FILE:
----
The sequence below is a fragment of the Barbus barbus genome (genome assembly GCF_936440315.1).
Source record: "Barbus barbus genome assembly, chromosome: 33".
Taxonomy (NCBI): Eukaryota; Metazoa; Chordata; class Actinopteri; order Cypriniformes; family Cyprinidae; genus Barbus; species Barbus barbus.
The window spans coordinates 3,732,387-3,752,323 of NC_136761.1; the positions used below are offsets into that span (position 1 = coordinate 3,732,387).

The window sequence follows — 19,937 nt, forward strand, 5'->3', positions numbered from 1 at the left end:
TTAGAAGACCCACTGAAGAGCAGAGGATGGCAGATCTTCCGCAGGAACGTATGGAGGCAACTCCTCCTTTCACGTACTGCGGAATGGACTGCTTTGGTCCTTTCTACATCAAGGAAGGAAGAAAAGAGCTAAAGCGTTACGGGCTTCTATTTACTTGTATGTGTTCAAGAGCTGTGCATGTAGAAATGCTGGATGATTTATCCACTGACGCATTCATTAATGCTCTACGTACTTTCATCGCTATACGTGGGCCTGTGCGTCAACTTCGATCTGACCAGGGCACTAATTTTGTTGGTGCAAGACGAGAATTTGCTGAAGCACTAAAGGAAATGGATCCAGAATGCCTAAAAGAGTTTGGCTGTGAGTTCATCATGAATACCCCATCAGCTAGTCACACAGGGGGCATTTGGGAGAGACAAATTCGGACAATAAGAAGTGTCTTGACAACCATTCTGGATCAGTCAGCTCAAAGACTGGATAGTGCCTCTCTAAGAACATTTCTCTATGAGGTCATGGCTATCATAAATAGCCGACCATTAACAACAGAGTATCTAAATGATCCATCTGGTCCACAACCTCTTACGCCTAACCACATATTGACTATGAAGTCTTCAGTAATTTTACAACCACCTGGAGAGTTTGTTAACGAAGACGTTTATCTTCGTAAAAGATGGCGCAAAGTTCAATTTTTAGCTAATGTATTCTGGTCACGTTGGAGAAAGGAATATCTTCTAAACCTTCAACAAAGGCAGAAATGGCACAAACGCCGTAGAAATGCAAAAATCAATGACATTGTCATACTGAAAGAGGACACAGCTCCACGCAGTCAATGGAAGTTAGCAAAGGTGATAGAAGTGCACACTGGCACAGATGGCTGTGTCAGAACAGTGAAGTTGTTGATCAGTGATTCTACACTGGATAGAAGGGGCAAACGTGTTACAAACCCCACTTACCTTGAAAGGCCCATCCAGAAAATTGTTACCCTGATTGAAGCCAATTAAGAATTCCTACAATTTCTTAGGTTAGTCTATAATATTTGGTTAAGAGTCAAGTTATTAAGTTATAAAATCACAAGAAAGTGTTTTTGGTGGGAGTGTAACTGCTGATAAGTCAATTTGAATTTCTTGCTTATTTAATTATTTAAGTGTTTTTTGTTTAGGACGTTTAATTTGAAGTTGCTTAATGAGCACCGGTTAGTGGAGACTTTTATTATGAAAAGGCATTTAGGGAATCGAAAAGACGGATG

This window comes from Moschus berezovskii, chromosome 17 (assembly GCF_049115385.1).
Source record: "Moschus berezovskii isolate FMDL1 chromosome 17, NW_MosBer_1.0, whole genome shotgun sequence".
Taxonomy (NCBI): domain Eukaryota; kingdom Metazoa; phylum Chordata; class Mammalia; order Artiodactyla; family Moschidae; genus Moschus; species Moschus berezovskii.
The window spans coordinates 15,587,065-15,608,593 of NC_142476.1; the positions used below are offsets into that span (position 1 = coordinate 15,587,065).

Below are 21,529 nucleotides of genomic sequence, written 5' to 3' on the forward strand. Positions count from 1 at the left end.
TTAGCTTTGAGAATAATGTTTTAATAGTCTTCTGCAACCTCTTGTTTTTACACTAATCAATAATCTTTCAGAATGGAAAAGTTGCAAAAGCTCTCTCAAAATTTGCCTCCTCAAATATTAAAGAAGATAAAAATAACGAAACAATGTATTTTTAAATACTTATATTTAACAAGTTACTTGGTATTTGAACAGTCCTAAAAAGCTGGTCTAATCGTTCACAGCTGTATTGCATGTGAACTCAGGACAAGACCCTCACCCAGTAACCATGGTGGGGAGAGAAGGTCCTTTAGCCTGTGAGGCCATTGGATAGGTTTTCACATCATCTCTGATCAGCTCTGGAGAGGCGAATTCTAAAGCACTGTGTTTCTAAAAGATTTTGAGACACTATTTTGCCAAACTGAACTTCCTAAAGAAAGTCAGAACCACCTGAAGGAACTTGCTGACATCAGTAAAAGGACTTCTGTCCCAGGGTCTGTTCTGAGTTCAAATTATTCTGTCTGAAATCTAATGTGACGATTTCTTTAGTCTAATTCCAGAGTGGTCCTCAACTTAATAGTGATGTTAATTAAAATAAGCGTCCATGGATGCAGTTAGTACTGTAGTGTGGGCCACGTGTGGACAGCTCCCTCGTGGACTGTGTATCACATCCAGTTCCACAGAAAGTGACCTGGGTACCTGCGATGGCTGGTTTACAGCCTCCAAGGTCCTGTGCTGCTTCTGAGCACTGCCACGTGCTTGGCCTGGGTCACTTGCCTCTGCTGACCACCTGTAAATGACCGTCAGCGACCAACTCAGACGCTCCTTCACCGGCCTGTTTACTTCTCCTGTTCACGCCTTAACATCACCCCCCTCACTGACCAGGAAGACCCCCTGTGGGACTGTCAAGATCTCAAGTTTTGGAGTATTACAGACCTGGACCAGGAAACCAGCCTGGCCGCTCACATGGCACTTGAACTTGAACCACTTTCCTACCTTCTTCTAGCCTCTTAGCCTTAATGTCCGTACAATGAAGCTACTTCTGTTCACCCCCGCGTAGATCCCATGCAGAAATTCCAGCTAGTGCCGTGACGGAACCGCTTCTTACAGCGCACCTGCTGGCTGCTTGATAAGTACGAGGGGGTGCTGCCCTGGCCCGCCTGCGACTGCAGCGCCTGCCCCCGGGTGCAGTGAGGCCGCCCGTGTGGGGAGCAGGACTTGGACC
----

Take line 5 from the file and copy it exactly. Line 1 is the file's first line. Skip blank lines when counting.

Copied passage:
The window sequence follows — 19,937 nt, forward strand, 5'->3', positions numbered from 1 at the left end: